Book Reviews And A Whole Lot of Luck

Now available: The Undercity Series

I’ve been doing several book reviews these days.

Unfortunately, book reviews are not something I used to think about doing in the past.  When I have read a book or used a product, I may share my thoughts with a friend or in a casual conversation, but that’s about it.

These days, reviews–particularly book reviews–have become one of the most important parts of marketing success.  And the request for reviews or ‘how did we do’ surveys are everywhere, from retail stores who judge their employees’ performances by customer reviews to indie authors like me in their quest for book reviews in order to advertise their books.

This is how life works in the indie author world.

  • write book
  • edit
  • edit
  • edit until you can’t stand to read the dang thing one more time.
  • get cover
  • format book, which usually entails uploading it a hundred times until that little blip messing up the look goes away.
  • publish book
  • and now market…

Ugh.  Marketing.

Is it just me who thinks marketing is like slogging through a bog with a sack of ten cinderblocks strapped to your back?  Some days, I’d rather clean toilets: spray, scrub, swish and flush, and you’re done.

In the indie author world, one of the very first things you need is book reviews.  Why?  Well, here are some obvious and not so obvious reasons.

  1. People read good reviews or see lots of stars, they are willing to try a book
  2. People read bad reviews or few stars, they probably will stay away.
  3. Many advertisers require a certain number of book reviews to advertise a book.
  4. Many advertisers also require a certain number of stars.
  5. Those that don’t have any minimum requirements are still influenced by reviews and ratings.
  6. Amazon will not recommend a book unless it has at least 25 reviews.

In other words, book reviews allow an author to build their career.

Now, some people might suggest that a good book will automatically get reviews.  Well, speaking from my own personal experience this is not necessarily true.  I’ve read many books that I’ve loved and never once thought about giving a review.  I’ve also read many books that I’ve hated and not thought about giving a review either.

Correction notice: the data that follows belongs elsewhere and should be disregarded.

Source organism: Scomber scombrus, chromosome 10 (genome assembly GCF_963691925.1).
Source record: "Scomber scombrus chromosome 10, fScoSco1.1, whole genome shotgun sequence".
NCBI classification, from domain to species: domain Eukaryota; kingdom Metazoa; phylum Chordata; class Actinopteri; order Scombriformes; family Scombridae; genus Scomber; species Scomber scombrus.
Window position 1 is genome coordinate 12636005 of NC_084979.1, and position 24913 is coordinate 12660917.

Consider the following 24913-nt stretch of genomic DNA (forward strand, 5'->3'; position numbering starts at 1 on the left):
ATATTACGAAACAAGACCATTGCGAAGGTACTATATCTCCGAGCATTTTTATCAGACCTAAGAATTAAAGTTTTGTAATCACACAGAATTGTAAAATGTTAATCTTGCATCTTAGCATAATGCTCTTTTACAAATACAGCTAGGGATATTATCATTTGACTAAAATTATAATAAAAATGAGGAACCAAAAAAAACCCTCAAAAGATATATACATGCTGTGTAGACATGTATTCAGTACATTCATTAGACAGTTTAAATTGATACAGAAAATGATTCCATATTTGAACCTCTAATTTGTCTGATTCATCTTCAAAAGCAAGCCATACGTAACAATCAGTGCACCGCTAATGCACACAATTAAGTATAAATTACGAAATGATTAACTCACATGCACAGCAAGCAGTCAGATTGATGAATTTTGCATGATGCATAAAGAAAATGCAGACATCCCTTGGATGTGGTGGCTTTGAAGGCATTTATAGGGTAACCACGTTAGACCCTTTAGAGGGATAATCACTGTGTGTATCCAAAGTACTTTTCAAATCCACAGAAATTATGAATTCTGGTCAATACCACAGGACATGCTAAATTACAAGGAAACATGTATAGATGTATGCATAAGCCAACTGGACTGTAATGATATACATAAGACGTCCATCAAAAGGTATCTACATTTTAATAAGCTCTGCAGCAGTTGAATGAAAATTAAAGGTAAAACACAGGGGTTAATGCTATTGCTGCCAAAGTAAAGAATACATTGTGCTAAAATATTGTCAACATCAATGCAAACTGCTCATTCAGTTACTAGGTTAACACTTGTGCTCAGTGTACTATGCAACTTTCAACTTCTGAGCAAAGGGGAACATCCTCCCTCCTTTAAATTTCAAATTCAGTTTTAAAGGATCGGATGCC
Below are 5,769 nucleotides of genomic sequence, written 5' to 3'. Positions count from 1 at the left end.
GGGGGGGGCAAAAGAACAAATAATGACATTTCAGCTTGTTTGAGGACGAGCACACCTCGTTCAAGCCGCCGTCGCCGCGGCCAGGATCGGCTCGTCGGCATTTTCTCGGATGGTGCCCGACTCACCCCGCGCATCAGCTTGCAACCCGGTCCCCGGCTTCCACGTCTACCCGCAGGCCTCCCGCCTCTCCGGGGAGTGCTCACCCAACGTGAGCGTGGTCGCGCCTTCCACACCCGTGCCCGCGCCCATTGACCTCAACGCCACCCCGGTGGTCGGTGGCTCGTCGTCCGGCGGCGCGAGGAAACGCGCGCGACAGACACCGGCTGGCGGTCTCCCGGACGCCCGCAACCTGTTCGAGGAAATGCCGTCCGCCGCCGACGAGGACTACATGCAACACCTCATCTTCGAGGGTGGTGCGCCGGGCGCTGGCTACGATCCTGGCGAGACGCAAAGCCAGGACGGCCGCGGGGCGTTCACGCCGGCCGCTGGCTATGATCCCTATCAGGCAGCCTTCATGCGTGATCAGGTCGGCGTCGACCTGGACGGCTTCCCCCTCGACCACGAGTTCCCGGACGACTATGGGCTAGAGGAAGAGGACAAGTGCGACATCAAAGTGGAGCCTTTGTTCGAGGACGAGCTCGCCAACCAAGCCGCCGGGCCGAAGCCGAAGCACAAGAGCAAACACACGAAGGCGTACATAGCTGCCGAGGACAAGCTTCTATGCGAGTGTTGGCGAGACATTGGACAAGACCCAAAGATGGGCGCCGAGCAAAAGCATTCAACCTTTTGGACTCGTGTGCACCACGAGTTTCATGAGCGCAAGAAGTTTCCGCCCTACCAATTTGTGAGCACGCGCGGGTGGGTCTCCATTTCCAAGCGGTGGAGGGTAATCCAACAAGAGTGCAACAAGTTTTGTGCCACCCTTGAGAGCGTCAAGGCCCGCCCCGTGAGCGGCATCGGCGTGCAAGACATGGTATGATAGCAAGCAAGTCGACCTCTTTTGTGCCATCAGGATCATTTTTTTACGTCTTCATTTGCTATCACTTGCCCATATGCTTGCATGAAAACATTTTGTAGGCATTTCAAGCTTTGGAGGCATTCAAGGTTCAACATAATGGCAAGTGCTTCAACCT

The main reason for this is simple. Aside from the fact that life is busy and filled with all kinds of details, I just never knew it was important. I never thought about the author behind the words trying to make the most of their creation and their career.

After all, I’m used to publishing companies and big name authors. In the grand history of books, the indie author is a relatively new beast now that the Internet is here.  Now, an author can self-publish and build their own career, but they still need help from readers to keep going.

So, if you read a book and enjoyed it, I encourage you to leave a review.  It doesn’t have to be a long book review.  Just a ‘this was pretty good’ and a star rating will do.  After all, no one can create in a vacuum.

Oh, and if you are looking for places to find some indie authors to check out, here are a few suggestions. Many of the books are free or on sale.

Know of any other sites that are great for finding books?  Drop a note and let me know.

Got a good book you’d recommend?  I’d love to hear about that too.

Spread the love, people.  Spread the love.


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  1. I think that number one and number two are assumed, but aren’t actually true in practice. A lot of reviews overall may make me consider a book because getting many reviews is difficult. It suggests hard work or a book that inspires reaction, which may mean something. But my non-writer avid readers know nothing about the Amazon rating system, and my writer friends who actually read a lot as well seem to agree that five-star reviews are fairly useless. I myself have never been convinced to buy a book because of a five-star review, but I have by a one many times.

    The five stars are usually vague, boring, and often insincere. It’s usually hard to tell if the reader really felt like it deserved a five, or just gave a review to be supportive, give a review swap, or was compelled by any other reason to not be truly analytical and give their honest opinion. You can’t use them to separate a good book from a “bad” one because every single book has between a 3.5 and 4.5 average.

    It isn’t even possible to take anything from the overall rating for that reason, so if your reviews are reflecting sales, it’s the information in them. Despite what many authors think, a bad review isn’t going to deter anyone unless it soubds credible, which means it points out actual problems in the book, or subjective points in taste, in which anyone deterred wouldn’t have like your book anyway.

    As an avid purchaser of self-published novels who finds reviews a small impact on my decision making, I always feel like authors who think bad reviews chase people away and good reviews bring people in don’t even try to use the review system to determine what books to buy. Your ideas on are point elsewhere, but I personally have yet to find bad reviews hurting an author more than they help them.

  2. Very informative!

  3. Im thankful for the blog post.Much thanks again. Fantastic.

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